The mission of Monticello Academy is to provide a superior education for K-8 students by:
Placing a high priority on academic achievement and college preparation;
Fostering traditional American values of hard work and strong moral character;
Encouraging parents to resume their rights and responsibilities to influence the education of their children;
Restoring strong art, music, and physical education components to the school curriculum;
Utilizing state-of-the-art technology to enhance instruction and learning;
Assisting students to gain knowledge, motivation, confidence, skills, and a lifelong love of learning.
Upon first visiting Thomas Jefferson’s estate in Virginia, one cannot help but sense the overwhelming inspiration and genius of this visionary statesman. He named the place “Monticello,” which in Italian means “little mountain,” but the term Monticello (pronounced mon-ti-chell-o) has become symbolic of much more than a place. When any observer experiences the awe inspiring architecture, the immaculate grounds, the creative décor, and the refreshing vistas of Monticello, he or she instantly realizes that there is a yearning inside each of us for more light and knowledge.
Jefferson’s lifelong quest for education and drive to acquire books is well documented. The donation of his personal libraries established the prestigious library at the heart of the University of Virginia. His home was always filled with the latest gadgets and inventions. Even the Library of Congress bears his imprint. It seems like his quest for enlightenment was insatiable, and he firmly believed that a nation that was well educated would be the happiest and most prosperous of all people under heaven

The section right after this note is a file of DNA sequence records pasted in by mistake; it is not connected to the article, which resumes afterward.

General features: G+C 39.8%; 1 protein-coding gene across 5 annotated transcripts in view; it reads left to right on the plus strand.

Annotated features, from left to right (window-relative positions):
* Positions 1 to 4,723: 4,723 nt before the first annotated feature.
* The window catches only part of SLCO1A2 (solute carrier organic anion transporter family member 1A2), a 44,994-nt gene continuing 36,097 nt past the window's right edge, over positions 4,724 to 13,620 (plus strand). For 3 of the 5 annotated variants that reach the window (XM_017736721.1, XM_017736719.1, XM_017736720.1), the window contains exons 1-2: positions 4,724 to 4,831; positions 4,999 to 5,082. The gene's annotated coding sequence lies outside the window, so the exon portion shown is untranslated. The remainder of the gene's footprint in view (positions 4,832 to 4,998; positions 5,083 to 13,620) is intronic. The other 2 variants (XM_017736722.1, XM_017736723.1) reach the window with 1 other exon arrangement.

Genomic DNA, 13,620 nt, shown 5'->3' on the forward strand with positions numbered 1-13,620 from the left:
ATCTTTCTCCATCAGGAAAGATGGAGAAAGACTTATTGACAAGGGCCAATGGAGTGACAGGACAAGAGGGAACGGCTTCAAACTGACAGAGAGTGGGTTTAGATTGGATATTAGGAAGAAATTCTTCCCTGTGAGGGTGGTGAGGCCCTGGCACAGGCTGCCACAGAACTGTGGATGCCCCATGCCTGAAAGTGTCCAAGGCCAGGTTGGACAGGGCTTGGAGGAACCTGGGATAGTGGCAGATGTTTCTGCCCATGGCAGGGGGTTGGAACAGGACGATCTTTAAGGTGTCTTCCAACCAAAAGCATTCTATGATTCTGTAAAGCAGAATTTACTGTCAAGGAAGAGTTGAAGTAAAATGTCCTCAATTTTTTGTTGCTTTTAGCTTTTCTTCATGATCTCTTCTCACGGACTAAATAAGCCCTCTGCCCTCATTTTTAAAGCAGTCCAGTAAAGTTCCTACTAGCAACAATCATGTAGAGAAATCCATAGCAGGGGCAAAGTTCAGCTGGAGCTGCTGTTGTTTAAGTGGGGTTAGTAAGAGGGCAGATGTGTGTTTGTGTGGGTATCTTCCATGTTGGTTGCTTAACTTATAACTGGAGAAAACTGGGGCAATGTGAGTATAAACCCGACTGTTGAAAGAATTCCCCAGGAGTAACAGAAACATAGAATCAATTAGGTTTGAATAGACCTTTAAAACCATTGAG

I look to the diffusion of light and education as the resource most to be relied on for ameliorating the conditions, promoting the virtue and advancing the happiness of man.
Thomas Jefferson to Cornelius Camden Blatchly, 1822.
Nor was Mr. Jefferson an elitist when it came to enlightenment. His objective was never merely to consume learning upon himself—his aim was always to encourage better education for the masses as well. Indeed, he believed that the proverbial tide of knowledge was meant to raise all of the boats in the harbor, not only his own. In an 1808 reply to the American Philosophical Society he declared,
I feel ... an ardent desire to see knowledge so disseminated through the mass of mankind that it may, at length, reach even the extremes of society: beggars and kings.
by Thomas Jefferson
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2782 S. Corporate Park Drive West Valley City, UT 84120